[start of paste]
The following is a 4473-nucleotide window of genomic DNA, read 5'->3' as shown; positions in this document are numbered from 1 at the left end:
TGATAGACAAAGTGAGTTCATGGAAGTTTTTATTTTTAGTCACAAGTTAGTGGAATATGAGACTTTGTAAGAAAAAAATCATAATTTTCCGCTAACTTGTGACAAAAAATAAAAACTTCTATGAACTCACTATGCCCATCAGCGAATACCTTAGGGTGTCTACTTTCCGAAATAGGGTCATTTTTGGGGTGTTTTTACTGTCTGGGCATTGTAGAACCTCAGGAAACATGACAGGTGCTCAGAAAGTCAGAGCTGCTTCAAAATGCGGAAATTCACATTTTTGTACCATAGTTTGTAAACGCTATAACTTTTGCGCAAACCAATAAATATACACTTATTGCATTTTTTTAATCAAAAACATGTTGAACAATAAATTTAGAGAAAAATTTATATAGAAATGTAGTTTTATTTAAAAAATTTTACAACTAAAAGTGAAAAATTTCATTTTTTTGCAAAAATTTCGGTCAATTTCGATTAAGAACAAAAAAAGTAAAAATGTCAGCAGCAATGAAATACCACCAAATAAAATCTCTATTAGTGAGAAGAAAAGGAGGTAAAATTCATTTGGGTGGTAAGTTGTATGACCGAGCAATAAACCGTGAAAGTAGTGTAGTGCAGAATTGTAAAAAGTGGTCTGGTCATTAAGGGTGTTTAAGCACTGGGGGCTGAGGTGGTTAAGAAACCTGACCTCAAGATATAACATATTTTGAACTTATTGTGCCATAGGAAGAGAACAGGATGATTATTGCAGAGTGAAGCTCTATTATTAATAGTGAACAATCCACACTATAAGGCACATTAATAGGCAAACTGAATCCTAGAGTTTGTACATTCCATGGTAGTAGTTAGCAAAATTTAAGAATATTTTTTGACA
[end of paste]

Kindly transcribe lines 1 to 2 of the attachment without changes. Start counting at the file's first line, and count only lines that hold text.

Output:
The following is a 4473-nucleotide window of genomic DNA, read 5'->3' as shown; positions in this document are numbered from 1 at the left end:
TGATAGACAAAGTGAGTTCATGGAAGTTTTTATTTTTAGTCACAAGTTAGTGGAATATGAGACTTTGTAAGAAAAAAATCATAATTTTCCGCTAACTTGTGACAAAAAATAAAAACTTCTATGAACTCACTATGCCCATCAGCGAATACCTTAGGGTGTCTACTTTCCGAAATAGGGTCATTTTTGGGGTGTTTTTACTGTCTGGGCATTGTAGAACCTCAGGAAACATGACAGGTGCTCAGAAAGTCAGAGCTGCTTCAAAATGCGGAAATTCACATTTTTGTACCATAGTTTGTAAACGCTATAACTTTTGCGCAAACCAATAAATATACACTTATTGCATTTTTTTAATCAAAAACATGTTGAACAATAAATTTAGAGAAAAATTTATATAGAAATGTAGTTTTATTTAAAAAATTTTACAACTAAAAGTGAAAAATTTCATTTTTTTGCAAAAATTTCGGTCAATTTCGATTAAGAACAAAAAAAGTAAAAATGTCAGCAGCAATGAAATACCACCAAATAAAATCTCTATTAGTGAGAAGAAAAGGAGGTAAAATTCATTTGGGTGGTAAGTTGTATGACCGAGCAATAAACCGTGAAAGTAGTGTAGTGCAGAATTGTAAAAAGTGGTCTGGTCATTAAGGGTGTTTAAGCACTGGGGGCTGAGGTGGTTAAGAAACCTGACCTCAAGATATAACATATTTTGAACTTATTGTGCCATAGGAAGAGAACAGGATGATTATTGCAGAGTGAAGCTCTATTATTAATAGTGAACAATCCACACTATAAGGCACATTAATAGGCAAACTGAATCCTAGAGTTTGTACATTCCATGGTAGTAGTTAGCAAAATTTAAGAATATTTTTTGACA